Saturday, October 29, 2011

Pomodoro Technique - Surviving NaNoWriMo

This is my first year participating in NaNoWriMo, but as a computer programmer I'm no stranger to huge deadlines that require long-term focus to get done.

When work is mounting and time is dwindling I turn to the Pomodoro Technique to get me through the "hell weeks" with my sanity intact. It's simple. It's easy. It's powerful. And it strikes a good balance between pedal-to-the-medal activity and all-work-and-no-play-makes-John-a-dull-boy.

All you need to make this work is a simple timer. You've probably got one in your kitchen or on your phone. Either of those will work great. If you don't have one, I'll put some recommendations at the end of this post.
Step 1) Set your timer for 25 minutes. Put it somewhere you can see it. Start typing.
Step 2) When the timer dings, stop typing and save your work.
Step 3) Set your timer for 5 minutes and take a break. When the timer dings, go back to Step 1.

That's it. Like I said it's simple, but it works.

If anyone tries to interrupt you, point to the timer and tell them you'll be free in 11 minutes, or whatever your timer says. Then go back to work. There are very few things that can't wait a few minutes.

One of the keys, is to stop when the timer dings. Stop right then. Immediately. If you're in the middle of a sentence that's even better. It will help you get back into writing when you return from your break. Don't be tempted to keep going. You'll wear yourself out.

When I stop immediately, I've found that I get a burst of productivity when there's about five minutes left. When I don't follow the "Stop Immediately" rule I don't get this burst of productivity.

During your breaks, don't work on your manuscript. Sure, you'll end up having thoughts about your story, but try to make your break count. Stand up, walk away from the computer, stretch a little. Chat with a friend. Handle any of the interruptions that popped up. Anything except writing your story.

Then make sure to sit back down when the timer dings.

This technique does wonders for me. I hope you find it useful as well.

More Information

This post just scratches the surface. Go out to www.pomodorotechnique.com to learn even more about this amazing idea.

Timers

If you need a timer there are a lot out there.

On Windows or Mac I've used FocusBooster. They have an online version and a desktop version. I've also heard good things about Tomighty.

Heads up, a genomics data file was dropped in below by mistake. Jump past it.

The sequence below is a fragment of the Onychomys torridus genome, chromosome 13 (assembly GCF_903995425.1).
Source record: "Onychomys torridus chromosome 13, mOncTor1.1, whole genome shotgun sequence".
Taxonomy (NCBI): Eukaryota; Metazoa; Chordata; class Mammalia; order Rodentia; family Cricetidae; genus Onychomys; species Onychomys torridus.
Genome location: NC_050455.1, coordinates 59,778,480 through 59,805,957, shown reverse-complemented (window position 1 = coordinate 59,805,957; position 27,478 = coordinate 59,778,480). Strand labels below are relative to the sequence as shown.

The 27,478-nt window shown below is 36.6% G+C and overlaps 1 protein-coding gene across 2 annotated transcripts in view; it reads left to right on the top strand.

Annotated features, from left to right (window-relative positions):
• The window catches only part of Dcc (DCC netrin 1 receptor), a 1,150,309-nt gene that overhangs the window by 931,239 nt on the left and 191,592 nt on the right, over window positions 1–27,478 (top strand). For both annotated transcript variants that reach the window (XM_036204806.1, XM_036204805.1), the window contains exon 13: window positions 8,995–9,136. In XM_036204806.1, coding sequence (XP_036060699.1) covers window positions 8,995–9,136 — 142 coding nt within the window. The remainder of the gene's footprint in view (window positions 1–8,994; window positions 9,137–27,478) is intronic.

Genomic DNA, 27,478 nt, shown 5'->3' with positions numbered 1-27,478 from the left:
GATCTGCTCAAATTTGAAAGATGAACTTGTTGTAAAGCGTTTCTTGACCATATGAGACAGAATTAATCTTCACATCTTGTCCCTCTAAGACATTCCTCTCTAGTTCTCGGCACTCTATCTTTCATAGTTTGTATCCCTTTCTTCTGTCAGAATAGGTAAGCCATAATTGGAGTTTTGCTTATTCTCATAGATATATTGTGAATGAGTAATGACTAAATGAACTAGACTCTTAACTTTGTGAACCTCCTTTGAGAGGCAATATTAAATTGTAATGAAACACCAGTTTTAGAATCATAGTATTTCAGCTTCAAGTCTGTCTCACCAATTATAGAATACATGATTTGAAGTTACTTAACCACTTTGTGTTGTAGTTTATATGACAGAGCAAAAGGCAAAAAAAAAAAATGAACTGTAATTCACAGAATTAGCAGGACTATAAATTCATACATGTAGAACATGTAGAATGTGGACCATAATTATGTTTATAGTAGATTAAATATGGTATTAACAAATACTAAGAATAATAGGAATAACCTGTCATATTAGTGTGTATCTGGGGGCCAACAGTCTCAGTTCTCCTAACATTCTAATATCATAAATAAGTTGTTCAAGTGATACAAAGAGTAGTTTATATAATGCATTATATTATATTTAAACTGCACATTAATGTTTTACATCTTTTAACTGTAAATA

On both Android and iPhone there are built-in timer applications. They will work just fine.

If you want to download an app. On Android, I use Pomodroido. It's easy to use. It keeps track of how many sessions you've done and you can "level up" as you do more.

Since I don't have an iPhone, I don't have any recommendations here. All I can do is point you to this review by The Next Web that looks useful.

* Ooooo! Now I'm hungry for a tomato sandwich. The tomato picture was taken by photon_de and can be found on Flickr.

8 comments:

Canda said...

Great idea. I use a timer at work for the big jobs and crunchlines I have. I never thought of using it in sprint writing!

Marta O. Smith said...

I've done this for years with things I had to get done but didn't want to do. I didn't know there was a name for it.

Donna K. Weaver said...

Brilliant. I'm so going to do this.

kbrebes said...

I'll try it! I love tomato sandwiches, too! *Hot*Off*The*Vine*

RaShelle Workman said...

This is great! There's also a WriteOrDie blog that I use every year. I love it. ;D

Danyelle Ferguson said...

I've used this during NaNo before. I had no idea there was an actual name for it - and more to it as well. Awesome! Thanks!

Jordan McCollum said...

I downloaded Focus Booster months ago and didn't get a whole lot out of it. BUT with your encouragement, I used it again for NaNo, and it definitely helped! Sometimes the 25 minutes is too long for a frazzled brain to focus at the end of the day, so I'd take it down to 5 minutes with a 1 minute break. That worked nicely because I knew I could write hard for 5 minutes, and I'd range 150-350 words.

Thanks for sharing!

John Waverly said...

I'm glad this technique has helped you guys. We're over halfway through the month now, I hope you are all doing well.

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